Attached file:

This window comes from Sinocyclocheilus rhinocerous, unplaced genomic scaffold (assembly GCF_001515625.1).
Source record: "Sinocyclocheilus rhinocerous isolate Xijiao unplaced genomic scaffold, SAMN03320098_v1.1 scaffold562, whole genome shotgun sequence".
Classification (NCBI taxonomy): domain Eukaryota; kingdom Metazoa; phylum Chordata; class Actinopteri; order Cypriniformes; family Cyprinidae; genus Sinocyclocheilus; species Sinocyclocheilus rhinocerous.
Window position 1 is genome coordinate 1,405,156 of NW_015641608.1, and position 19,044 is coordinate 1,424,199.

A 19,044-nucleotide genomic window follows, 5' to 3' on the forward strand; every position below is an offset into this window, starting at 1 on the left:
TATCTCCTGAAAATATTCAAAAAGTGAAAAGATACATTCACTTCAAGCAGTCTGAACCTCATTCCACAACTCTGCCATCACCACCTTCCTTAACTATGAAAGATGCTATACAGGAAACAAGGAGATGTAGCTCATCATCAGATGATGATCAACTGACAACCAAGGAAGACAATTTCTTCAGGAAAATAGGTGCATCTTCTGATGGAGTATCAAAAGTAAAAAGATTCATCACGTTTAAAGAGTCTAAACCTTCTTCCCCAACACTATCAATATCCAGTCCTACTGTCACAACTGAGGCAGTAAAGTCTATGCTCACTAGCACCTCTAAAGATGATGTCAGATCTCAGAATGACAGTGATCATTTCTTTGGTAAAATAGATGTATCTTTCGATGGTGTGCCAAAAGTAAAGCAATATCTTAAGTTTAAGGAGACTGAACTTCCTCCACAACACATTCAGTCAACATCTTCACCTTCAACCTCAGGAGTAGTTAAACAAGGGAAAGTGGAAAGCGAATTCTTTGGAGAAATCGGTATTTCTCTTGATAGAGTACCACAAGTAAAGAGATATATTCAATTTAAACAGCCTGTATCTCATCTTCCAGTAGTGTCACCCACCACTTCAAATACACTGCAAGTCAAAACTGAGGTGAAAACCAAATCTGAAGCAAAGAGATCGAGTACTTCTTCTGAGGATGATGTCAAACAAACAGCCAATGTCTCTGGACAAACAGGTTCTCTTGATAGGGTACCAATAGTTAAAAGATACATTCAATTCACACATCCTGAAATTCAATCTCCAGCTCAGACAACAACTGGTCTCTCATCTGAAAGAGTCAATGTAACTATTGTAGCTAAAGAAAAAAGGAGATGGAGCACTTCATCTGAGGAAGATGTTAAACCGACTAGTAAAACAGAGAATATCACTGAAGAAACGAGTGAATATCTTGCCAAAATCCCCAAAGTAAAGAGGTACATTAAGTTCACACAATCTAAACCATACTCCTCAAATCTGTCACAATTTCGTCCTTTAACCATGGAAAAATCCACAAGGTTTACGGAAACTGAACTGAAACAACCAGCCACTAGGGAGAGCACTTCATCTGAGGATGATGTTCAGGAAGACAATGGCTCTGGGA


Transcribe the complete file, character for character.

This window comes from Sinocyclocheilus rhinocerous, unplaced genomic scaffold (assembly GCF_001515625.1).
Source record: "Sinocyclocheilus rhinocerous isolate Xijiao unplaced genomic scaffold, SAMN03320098_v1.1 scaffold562, whole genome shotgun sequence".
Classification (NCBI taxonomy): domain Eukaryota; kingdom Metazoa; phylum Chordata; class Actinopteri; order Cypriniformes; family Cyprinidae; genus Sinocyclocheilus; species Sinocyclocheilus rhinocerous.
Window position 1 is genome coordinate 1,405,156 of NW_015641608.1, and position 19,044 is coordinate 1,424,199.

A 19,044-nucleotide genomic window follows, 5' to 3' on the forward strand; every position below is an offset into this window, starting at 1 on the left:
TATCTCCTGAAAATATTCAAAAAGTGAAAAGATACATTCACTTCAAGCAGTCTGAACCTCATTCCACAACTCTGCCATCACCACCTTCCTTAACTATGAAAGATGCTATACAGGAAACAAGGAGATGTAGCTCATCATCAGATGATGATCAACTGACAACCAAGGAAGACAATTTCTTCAGGAAAATAGGTGCATCTTCTGATGGAGTATCAAAAGTAAAAAGATTCATCACGTTTAAAGAGTCTAAACCTTCTTCCCCAACACTATCAATATCCAGTCCTACTGTCACAACTGAGGCAGTAAAGTCTATGCTCACTAGCACCTCTAAAGATGATGTCAGATCTCAGAATGACAGTGATCATTTCTTTGGTAAAATAGATGTATCTTTCGATGGTGTGCCAAAAGTAAAGCAATATCTTAAGTTTAAGGAGACTGAACTTCCTCCACAACACATTCAGTCAACATCTTCACCTTCAACCTCAGGAGTAGTTAAACAAGGGAAAGTGGAAAGCGAATTCTTTGGAGAAATCGGTATTTCTCTTGATAGAGTACCACAAGTAAAGAGATATATTCAATTTAAACAGCCTGTATCTCATCTTCCAGTAGTGTCACCCACCACTTCAAATACACTGCAAGTCAAAACTGAGGTGAAAACCAAATCTGAAGCAAAGAGATCGAGTACTTCTTCTGAGGATGATGTCAAACAAACAGCCAATGTCTCTGGACAAACAGGTTCTCTTGATAGGGTACCAATAGTTAAAAGATACATTCAATTCACACATCCTGAAATTCAATCTCCAGCTCAGACAACAACTGGTCTCTCATCTGAAAGAGTCAATGTAACTATTGTAGCTAAAGAAAAAAGGAGATGGAGCACTTCATCTGAGGAAGATGTTAAACCGACTAGTAAAACAGAGAATATCACTGAAGAAACGAGTGAATATCTTGCCAAAATCCCCAAAGTAAAGAGGTACATTAAGTTCACACAATCTAAACCATACTCCTCAAATCTGTCACAATTTCGTCCTTTAACCATGGAAAAATCCACAAGGTTTACGGAAACTGAACTGAAACAACCAGCCACTAGGGAGAGCACTTCATCTGAGGATGATGTTCAGGAAGACAATGGCTCTGGGA